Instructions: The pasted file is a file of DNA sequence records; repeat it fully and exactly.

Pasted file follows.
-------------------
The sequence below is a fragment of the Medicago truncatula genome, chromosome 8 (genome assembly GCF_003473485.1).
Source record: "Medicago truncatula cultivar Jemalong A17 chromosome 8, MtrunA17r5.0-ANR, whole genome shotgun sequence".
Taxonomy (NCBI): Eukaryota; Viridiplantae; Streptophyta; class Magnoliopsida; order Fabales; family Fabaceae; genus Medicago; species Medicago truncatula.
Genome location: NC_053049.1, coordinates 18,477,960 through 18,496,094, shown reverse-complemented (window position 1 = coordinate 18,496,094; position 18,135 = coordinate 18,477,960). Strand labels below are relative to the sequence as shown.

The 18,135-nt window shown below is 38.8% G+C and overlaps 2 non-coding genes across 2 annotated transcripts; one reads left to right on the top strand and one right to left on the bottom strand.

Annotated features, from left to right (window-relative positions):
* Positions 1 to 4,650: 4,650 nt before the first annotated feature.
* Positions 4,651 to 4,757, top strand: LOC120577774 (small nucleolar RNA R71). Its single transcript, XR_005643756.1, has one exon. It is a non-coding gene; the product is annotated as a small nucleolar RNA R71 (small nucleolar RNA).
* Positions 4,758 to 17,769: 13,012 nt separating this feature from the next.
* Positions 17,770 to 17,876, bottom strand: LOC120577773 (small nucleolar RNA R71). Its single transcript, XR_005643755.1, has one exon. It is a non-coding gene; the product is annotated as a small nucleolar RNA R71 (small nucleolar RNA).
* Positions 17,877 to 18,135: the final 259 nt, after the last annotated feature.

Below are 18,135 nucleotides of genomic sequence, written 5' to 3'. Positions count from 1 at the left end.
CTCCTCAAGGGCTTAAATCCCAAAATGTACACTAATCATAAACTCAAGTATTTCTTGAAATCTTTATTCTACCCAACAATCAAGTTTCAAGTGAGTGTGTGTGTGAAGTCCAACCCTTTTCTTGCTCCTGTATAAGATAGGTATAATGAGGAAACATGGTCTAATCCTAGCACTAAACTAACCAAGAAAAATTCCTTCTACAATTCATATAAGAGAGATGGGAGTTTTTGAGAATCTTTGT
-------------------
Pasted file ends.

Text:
The sequence below is a fragment of the Medicago truncatula genome, chromosome 8 (genome assembly GCF_003473485.1).
Source record: "Medicago truncatula cultivar Jemalong A17 chromosome 8, MtrunA17r5.0-ANR, whole genome shotgun sequence".
Taxonomy (NCBI): Eukaryota; Viridiplantae; Streptophyta; class Magnoliopsida; order Fabales; family Fabaceae; genus Medicago; species Medicago truncatula.
Genome location: NC_053049.1, coordinates 18,477,960 through 18,496,094, shown reverse-complemented (window position 1 = coordinate 18,496,094; position 18,135 = coordinate 18,477,960). Strand labels below are relative to the sequence as shown.

The 18,135-nt window shown below is 38.8% G+C and overlaps 2 non-coding genes across 2 annotated transcripts; one reads left to right on the top strand and one right to left on the bottom strand.

Annotated features, from left to right (window-relative positions):
* Positions 1 to 4,650: 4,650 nt before the first annotated feature.
* Positions 4,651 to 4,757, top strand: LOC120577774 (small nucleolar RNA R71). Its single transcript, XR_005643756.1, has one exon. It is a non-coding gene; the product is annotated as a small nucleolar RNA R71 (small nucleolar RNA).
* Positions 4,758 to 17,769: 13,012 nt separating this feature from the next.
* Positions 17,770 to 17,876, bottom strand: LOC120577773 (small nucleolar RNA R71). Its single transcript, XR_005643755.1, has one exon. It is a non-coding gene; the product is annotated as a small nucleolar RNA R71 (small nucleolar RNA).
* Positions 17,877 to 18,135: the final 259 nt, after the last annotated feature.

Below are 18,135 nucleotides of genomic sequence, written 5' to 3'. Positions count from 1 at the left end.
CTCCTCAAGGGCTTAAATCCCAAAATGTACACTAATCATAAACTCAAGTATTTCTTGAAATCTTTATTCTACCCAACAATCAAGTTTCAAGTGAGTGTGTGTGTGAAGTCCAACCCTTTTCTTGCTCCTGTATAAGATAGGTATAATGAGGAAACATGGTCTAATCCTAGCACTAAACTAACCAAGAAAAATTCCTTCTACAATTCATATAAGAGAGATGGGAGTTTTTGAGAATCTTTGT